Immigration reform seemed to have new life breathed into it almost overnight in 2013. With major Republican names such as Senator Marco Rubio (R-Fla.) changing their previous positions to support a bi-partisan immigration overhaul effort that includes a road to citizenship, the reality of a comprehensive plan appears more likely than ever.
The president’s sharp tack to the right in his State of the Union, expressing support for fines, border security, and mandatory English language proficiency, suggests that there is a plan being crafted behind closed doors and its probably one the left isn’t going to love. More importantly, it indicates that the president intends to let Congress bring this one home.
While such a passive approach is sure to draw fire from his left flank, Obama realizes that the best shot at getting anything resembling meaningful immigration reform through Congress requires that he let Republicans position themselves to take political credit for the final bill.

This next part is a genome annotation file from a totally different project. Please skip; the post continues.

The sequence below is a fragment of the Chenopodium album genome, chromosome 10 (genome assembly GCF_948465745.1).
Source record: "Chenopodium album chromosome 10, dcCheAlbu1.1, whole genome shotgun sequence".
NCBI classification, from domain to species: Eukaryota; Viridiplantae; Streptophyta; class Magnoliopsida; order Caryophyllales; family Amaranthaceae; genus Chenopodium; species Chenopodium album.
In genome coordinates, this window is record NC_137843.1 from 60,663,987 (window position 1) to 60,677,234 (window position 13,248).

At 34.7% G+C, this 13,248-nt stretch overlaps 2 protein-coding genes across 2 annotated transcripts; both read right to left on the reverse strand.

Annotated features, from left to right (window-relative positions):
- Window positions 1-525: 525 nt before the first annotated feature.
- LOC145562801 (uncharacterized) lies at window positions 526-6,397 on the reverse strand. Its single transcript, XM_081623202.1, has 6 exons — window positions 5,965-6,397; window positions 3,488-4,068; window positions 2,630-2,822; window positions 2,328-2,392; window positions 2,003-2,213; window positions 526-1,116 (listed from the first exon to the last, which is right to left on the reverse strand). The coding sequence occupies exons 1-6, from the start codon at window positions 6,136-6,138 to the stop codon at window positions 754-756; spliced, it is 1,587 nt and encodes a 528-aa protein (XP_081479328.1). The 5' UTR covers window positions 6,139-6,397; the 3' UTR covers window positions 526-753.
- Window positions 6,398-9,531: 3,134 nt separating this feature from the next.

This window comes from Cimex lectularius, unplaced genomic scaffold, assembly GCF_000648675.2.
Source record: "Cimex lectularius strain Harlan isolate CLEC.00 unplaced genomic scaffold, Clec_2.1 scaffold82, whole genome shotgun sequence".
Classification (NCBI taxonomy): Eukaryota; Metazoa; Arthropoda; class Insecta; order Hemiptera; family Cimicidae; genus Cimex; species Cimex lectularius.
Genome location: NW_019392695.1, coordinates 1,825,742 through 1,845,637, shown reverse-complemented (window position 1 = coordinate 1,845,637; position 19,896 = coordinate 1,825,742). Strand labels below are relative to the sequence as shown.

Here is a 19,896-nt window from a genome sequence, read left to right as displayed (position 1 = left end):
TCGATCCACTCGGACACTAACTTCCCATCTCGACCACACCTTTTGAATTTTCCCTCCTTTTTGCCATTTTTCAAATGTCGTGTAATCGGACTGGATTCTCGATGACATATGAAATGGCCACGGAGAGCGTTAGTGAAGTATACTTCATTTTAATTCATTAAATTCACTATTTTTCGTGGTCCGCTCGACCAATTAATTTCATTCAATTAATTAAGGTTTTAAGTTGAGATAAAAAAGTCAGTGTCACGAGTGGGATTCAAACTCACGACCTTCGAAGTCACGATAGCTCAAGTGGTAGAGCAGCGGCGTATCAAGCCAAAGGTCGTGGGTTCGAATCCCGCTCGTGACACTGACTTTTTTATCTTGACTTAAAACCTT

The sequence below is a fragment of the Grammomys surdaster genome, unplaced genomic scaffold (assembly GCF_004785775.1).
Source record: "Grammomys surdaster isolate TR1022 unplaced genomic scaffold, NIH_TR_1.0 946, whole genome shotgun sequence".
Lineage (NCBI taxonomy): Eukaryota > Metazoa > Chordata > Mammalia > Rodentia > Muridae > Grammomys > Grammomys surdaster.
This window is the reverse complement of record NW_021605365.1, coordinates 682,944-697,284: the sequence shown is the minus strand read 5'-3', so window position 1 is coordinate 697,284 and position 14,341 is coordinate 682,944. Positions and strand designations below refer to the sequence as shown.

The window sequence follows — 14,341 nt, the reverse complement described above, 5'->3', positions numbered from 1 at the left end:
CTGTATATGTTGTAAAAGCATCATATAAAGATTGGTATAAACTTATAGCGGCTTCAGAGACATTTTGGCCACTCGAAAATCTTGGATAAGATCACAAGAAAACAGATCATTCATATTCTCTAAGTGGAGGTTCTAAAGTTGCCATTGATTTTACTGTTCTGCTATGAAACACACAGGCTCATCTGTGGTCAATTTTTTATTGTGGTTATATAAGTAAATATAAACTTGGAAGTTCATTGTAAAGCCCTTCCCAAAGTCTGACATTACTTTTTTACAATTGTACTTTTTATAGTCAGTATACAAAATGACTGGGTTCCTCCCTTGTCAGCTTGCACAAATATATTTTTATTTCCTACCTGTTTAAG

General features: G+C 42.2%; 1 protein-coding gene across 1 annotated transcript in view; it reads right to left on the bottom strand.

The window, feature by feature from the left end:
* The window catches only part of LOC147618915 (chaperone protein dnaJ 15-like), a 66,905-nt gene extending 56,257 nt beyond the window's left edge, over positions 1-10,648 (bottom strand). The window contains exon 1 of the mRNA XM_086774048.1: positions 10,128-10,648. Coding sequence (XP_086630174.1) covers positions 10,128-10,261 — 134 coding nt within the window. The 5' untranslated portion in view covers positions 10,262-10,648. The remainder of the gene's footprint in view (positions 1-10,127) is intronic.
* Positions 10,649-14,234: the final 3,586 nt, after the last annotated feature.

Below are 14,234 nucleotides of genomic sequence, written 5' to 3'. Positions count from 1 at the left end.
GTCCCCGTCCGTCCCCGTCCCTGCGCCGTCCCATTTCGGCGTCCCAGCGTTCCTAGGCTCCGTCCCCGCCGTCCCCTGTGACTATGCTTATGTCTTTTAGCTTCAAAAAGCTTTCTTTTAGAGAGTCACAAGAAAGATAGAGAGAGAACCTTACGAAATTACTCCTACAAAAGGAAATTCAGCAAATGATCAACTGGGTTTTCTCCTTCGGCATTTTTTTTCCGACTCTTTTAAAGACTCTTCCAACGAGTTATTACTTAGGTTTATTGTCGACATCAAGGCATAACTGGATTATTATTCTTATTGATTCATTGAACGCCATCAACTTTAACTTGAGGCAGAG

The president’s stamp of approval on any piece of legislation is anathema to many Republicans, particularly in the House. However, the same exact law helmed by Rubio or McCain has an infinitely better chance of securing passage. Endorsements of the need for immigration reform from both Republican responses following the State of the Union only acts as further proof that there is a deal in the works.
While they aren’t going to get everything they want, supporters of immigration reform should be heartened by Obama’s lean to the right on immigration – it means that there are very real stirrings of life in an otherwise long-dead subject.
See the biggest take-aways from Obama's 2013 State of the Union speech here.